Abraham Foxman, the pro-abortion, head of the ADL, recently proclaimed Our Lord Jesus Christ the King to be unAmerican. Religion, specifically Rick Santorum’s Catholic religion, has no place in American politics, according to Mr. Foxman. In a confused statement, the ADL proclaimed that “Senator Santorum’s remark comparing himself to a ‘Jesus candidate’ was inappropriate and exclusionary.” The organization went on to defend the religious rights of candidates, within certain poorly defined limits:
The League has long maintained that candidates should feel comfortable explaining their religious convictions to voters, but that there is a point at which an emphasis on religion in a political campaign becomes inappropriate and even unsettling. [Emphasis mine.]
Apparently there is a moral obligation on candidates not to exceed the ADL’s arbitrary “point at which an emphasis on religion in a political campaign becomes inappropriate and even unsettling.”
Many questions need to be answered here, especially about that inappropriate and unsettling point where Christianity must keep to its place: Is that point when the Holy Name of Jesus is mentioned in public discourse? Is that point when Christian principles are going to drive the candidate’s policy, perhaps on abortion, marriage, just war doctrine, laws protecting the integrity of the family, etc.? To what degree is a Christian allowed to mention the Holy Name of God almighty in stump speeches and interviews? The ADL is an organization specializing in fighting “anti-Semitism … hatred, prejudice and bigotry”; presuming that Mr. Foxman sees his denunciation of this Catholic political candidate as part of his organization’s mission, does this mean that it is anti-Semitic, hateful, prejudiced, or bigoted to mention the Most Holy Name of Jesus?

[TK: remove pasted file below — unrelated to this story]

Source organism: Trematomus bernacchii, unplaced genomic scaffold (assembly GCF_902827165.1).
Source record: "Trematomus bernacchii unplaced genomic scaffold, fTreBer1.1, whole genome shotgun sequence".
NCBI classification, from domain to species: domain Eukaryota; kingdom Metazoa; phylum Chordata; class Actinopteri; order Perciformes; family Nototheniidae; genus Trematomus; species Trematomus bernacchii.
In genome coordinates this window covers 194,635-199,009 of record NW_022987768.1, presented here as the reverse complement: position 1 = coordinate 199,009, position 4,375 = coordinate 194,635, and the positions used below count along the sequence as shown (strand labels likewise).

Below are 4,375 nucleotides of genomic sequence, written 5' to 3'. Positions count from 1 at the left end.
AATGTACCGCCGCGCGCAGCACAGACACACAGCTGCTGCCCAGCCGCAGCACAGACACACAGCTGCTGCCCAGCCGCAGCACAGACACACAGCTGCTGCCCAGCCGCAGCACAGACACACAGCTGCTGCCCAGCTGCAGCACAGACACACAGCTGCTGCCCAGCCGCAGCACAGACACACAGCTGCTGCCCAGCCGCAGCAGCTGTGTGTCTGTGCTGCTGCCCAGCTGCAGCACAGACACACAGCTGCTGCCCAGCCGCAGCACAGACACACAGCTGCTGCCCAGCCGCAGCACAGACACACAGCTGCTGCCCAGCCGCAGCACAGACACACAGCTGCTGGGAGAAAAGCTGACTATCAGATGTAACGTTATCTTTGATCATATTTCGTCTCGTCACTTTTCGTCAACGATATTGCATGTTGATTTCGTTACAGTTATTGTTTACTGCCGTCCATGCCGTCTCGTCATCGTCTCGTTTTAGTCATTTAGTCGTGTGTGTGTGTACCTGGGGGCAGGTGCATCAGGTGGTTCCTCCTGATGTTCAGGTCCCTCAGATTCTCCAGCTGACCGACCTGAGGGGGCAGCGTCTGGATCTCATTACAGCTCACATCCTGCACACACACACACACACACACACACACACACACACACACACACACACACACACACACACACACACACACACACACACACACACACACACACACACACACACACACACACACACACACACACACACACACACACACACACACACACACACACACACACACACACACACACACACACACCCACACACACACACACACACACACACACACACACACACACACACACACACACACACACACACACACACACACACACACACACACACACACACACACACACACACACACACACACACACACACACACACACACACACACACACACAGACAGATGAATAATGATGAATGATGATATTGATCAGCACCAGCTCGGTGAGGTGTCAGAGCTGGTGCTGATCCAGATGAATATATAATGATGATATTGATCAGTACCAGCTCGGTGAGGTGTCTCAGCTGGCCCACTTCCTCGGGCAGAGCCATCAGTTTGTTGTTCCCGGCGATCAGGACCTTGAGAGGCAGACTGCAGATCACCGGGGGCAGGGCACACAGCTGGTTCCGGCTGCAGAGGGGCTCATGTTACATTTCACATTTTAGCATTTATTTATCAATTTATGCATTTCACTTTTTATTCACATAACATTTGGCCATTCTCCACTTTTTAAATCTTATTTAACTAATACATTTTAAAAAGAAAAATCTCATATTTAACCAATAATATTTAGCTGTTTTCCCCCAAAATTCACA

Pray for the conversion of Abraham Foxman. He is a baptized Catholic who renounced Christ and his baptism.